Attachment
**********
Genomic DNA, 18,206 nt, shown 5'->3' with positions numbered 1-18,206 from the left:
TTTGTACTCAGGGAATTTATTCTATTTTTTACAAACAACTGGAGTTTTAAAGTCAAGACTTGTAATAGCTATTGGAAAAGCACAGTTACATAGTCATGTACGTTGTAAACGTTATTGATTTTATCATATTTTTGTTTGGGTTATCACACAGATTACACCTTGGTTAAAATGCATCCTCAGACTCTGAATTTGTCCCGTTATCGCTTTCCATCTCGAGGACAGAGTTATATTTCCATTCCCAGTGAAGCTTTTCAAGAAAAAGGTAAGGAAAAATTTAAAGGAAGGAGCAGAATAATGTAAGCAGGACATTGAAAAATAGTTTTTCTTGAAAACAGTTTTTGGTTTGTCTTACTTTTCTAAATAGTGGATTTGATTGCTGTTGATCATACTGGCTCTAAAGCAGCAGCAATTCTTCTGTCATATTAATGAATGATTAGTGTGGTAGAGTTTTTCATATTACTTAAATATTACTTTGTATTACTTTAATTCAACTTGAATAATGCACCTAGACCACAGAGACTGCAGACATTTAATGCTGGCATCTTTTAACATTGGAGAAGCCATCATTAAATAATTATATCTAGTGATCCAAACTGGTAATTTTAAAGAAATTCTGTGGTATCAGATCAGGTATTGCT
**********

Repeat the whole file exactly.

Genomic DNA, 18,206 nt, shown 5'->3' with positions numbered 1-18,206 from the left:
TTTGTACTCAGGGAATTTATTCTATTTTTTACAAACAACTGGAGTTTTAAAGTCAAGACTTGTAATAGCTATTGGAAAAGCACAGTTACATAGTCATGTACGTTGTAAACGTTATTGATTTTATCATATTTTTGTTTGGGTTATCACACAGATTACACCTTGGTTAAAATGCATCCTCAGACTCTGAATTTGTCCCGTTATCGCTTTCCATCTCGAGGACAGAGTTATATTTCCATTCCCAGTGAAGCTTTTCAAGAAAAAGGTAAGGAAAAATTTAAAGGAAGGAGCAGAATAATGTAAGCAGGACATTGAAAAATAGTTTTTCTTGAAAACAGTTTTTGGTTTGTCTTACTTTTCTAAATAGTGGATTTGATTGCTGTTGATCATACTGGCTCTAAAGCAGCAGCAATTCTTCTGTCATATTAATGAATGATTAGTGTGGTAGAGTTTTTCATATTACTTAAATATTACTTTGTATTACTTTAATTCAACTTGAATAATGCACCTAGACCACAGAGACTGCAGACATTTAATGCTGGCATCTTTTAACATTGGAGAAGCCATCATTAAATAATTATATCTAGTGATCCAAACTGGTAATTTTAAAGAAATTCTGTGGTATCAGATCAGGTATTGCT